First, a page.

It takes time to get stakeholders on board by documenting the impact of the current state, time to get serious and implement strategic changes, and then to capture the advantage.  So it’s not a quick win, but it is an approach that will have ripples beyond the attraction and retention of women in the workforce.  

As we alluded to above, mature-age workers also represent an under-utilised pool of labour. Over the next 20 years, as increasing numbers of people retire, their knowledge and skills will be lost and this will only accelerate as the baby boomer bulge reaches retirement.  

Clearly this is another sizeable labour market opportunity.  Indeed Deloitte Access Economics estimates that in 2030, 5 million of us will be 55-70 years of age, but only 1.73 million of us will be in the workforce that year if we keep on doing what we are currently doing.  

And what exactly are we doing? Making it hard for people to stay or giving mature-age workers a little push and then, quite firmly, closing the recruitment door. 

This approach seems a little naïve when we know that the traditional pool of new hires is dwindling. In the next five years fewer than 125 people will graduate from educational institutions for every 100 people retiring – the highest ratio of job market retirements to new entries in Australia’s history. 

Deloitte’s discussion paper, ‘Where is your next worker?’, suggests that current approaches to talent acquisition and retention, characterised by ‘who pays the most wins’, are not only unsustainable, but flawed. 

While those businesses that are actively looking to the long term have accepted the necessity of attracting diverse pools of talent to fill the gap, fewer have taken the more difficult step of identifying the hidden barriers that prevent these employees from participating to their full capability and at the highest organisational levels.  

This means much more than developing a glossy advertisement or HR policy promoting diversity – it means creating an inclusive workplace; a workplace where everyone feels they belong and that their contributions are valued, a workplace based on merit and respect. 

In a nutshell, a workplace that is adaptive to the diverse needs of its diverse employees rather than a workplace that forces square pegs to fit into round holes.  

In practice this means simple things like actively staying in touch with women when they take maternity leave, providing meaningful work and opportunities for promotion for people using flexible work practices, and challenging assumptions and stereotypes.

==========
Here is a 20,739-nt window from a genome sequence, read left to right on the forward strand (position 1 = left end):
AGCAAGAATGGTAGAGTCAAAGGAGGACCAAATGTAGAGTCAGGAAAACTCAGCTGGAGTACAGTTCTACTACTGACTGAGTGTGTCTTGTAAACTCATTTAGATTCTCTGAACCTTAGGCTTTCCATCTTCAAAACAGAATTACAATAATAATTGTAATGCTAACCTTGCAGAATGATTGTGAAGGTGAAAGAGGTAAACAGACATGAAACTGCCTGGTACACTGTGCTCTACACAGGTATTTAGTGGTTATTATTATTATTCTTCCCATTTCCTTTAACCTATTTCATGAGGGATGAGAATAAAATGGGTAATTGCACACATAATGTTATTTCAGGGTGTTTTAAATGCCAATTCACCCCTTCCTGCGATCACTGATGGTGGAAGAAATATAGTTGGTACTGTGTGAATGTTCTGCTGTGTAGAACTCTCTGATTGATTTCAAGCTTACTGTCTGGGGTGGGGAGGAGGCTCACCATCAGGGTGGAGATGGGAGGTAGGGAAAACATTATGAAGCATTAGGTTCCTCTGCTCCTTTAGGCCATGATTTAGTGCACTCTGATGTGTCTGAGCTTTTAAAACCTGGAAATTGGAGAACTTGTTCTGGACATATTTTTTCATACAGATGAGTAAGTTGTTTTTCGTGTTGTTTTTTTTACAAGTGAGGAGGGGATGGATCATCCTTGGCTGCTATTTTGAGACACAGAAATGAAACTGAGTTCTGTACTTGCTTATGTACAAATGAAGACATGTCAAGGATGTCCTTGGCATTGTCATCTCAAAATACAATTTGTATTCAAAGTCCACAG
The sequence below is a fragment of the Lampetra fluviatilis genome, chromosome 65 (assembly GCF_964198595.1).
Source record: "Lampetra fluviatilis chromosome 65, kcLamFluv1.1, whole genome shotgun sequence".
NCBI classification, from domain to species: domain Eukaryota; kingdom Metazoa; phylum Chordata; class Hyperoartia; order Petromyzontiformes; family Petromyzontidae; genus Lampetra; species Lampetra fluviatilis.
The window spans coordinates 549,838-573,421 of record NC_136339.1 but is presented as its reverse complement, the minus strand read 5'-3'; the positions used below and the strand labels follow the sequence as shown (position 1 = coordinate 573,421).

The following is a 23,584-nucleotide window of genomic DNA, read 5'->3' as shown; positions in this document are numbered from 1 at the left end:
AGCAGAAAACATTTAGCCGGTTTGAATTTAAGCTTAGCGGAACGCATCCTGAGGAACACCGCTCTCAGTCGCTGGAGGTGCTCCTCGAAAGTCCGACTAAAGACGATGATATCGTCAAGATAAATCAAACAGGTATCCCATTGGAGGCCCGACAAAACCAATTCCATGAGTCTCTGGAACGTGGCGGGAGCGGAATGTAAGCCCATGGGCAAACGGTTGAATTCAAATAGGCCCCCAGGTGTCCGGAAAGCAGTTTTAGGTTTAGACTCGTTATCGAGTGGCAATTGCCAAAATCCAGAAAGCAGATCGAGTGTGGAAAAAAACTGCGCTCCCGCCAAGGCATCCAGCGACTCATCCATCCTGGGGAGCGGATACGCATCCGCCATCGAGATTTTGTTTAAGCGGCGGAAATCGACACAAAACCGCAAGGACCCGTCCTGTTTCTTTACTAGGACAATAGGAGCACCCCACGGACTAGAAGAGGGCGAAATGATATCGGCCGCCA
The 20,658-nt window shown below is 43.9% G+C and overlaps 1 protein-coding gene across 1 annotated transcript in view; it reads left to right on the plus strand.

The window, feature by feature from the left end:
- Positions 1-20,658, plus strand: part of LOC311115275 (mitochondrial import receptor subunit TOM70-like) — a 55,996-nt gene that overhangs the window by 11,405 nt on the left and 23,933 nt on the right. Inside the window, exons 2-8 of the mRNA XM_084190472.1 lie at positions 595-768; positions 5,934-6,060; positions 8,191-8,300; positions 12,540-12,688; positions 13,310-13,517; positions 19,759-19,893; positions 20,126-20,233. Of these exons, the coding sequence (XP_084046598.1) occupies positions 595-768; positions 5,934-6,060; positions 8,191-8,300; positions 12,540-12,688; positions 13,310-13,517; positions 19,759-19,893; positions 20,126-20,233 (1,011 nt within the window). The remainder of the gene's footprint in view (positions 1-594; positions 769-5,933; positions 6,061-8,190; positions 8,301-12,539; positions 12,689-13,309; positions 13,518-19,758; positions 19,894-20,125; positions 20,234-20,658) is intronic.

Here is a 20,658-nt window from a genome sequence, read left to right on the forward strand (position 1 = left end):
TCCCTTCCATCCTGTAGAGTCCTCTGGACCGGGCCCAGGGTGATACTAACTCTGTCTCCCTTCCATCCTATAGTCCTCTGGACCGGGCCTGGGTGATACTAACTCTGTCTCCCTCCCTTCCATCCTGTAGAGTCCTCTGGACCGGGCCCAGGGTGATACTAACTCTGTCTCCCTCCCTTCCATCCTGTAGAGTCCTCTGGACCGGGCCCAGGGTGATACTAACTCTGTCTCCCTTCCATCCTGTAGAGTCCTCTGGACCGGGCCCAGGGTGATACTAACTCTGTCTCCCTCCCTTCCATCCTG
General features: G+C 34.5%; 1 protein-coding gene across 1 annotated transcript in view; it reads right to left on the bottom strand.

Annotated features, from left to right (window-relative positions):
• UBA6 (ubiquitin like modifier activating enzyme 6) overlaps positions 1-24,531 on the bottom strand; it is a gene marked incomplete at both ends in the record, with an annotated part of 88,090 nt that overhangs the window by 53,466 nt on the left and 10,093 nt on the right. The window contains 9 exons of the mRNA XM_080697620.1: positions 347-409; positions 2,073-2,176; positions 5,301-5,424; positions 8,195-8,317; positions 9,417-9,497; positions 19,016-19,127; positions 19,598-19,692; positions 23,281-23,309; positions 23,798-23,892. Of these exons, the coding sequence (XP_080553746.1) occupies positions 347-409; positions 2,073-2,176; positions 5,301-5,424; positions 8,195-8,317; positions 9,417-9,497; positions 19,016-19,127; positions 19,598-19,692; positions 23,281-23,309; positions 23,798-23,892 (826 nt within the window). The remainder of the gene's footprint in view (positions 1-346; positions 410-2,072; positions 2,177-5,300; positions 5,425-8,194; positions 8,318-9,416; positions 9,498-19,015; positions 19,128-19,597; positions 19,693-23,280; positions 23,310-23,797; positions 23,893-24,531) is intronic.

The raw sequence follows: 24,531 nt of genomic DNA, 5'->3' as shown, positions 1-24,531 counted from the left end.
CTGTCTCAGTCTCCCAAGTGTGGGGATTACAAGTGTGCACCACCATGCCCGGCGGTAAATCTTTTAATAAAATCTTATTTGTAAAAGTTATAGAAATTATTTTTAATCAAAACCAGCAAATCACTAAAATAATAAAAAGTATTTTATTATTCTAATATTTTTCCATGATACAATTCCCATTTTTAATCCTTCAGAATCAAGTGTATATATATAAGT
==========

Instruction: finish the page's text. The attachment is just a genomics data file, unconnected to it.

It also means developing meaningful key performance indicators and rewards for managers who foster collaboration, understanding the underlying company culture, and examining the physical demands of a workplace to find reasonable ways to support healthy ageing.  

It is the cumulative impact of these behavioural and organisational changes that will mean employees from these talent pools will accept the employment value proposition and seek employment, or remain with, an organisation.   

The traditional workplace, with its rewards, structures and processes, has served us well. It has brought us to 2011 but it needs to adapt for Australia to continue to grow and prosper.  

We need new thinking about business operations, sources of talent, and the way we acquire and retain this talent. If we focus on diverse talent pools we will achieve both of these goals.

Why? Because diverse talent brings diverse skills, perspectives and insights and when these are leveraged business will be able to provide improved customer service, open new markets, be more productive and develop diversified products.  

Cutting through the background noise is critical and urgent. It is those organisations that reframe the skills challenge as a unique business opportunity that will be the ultimate winners.   

• Juliet Bourke is the national diversity leader in human capital with professional services firm Deloitte and Julie Harrison is a human capital director with Deloitte’s Perth office.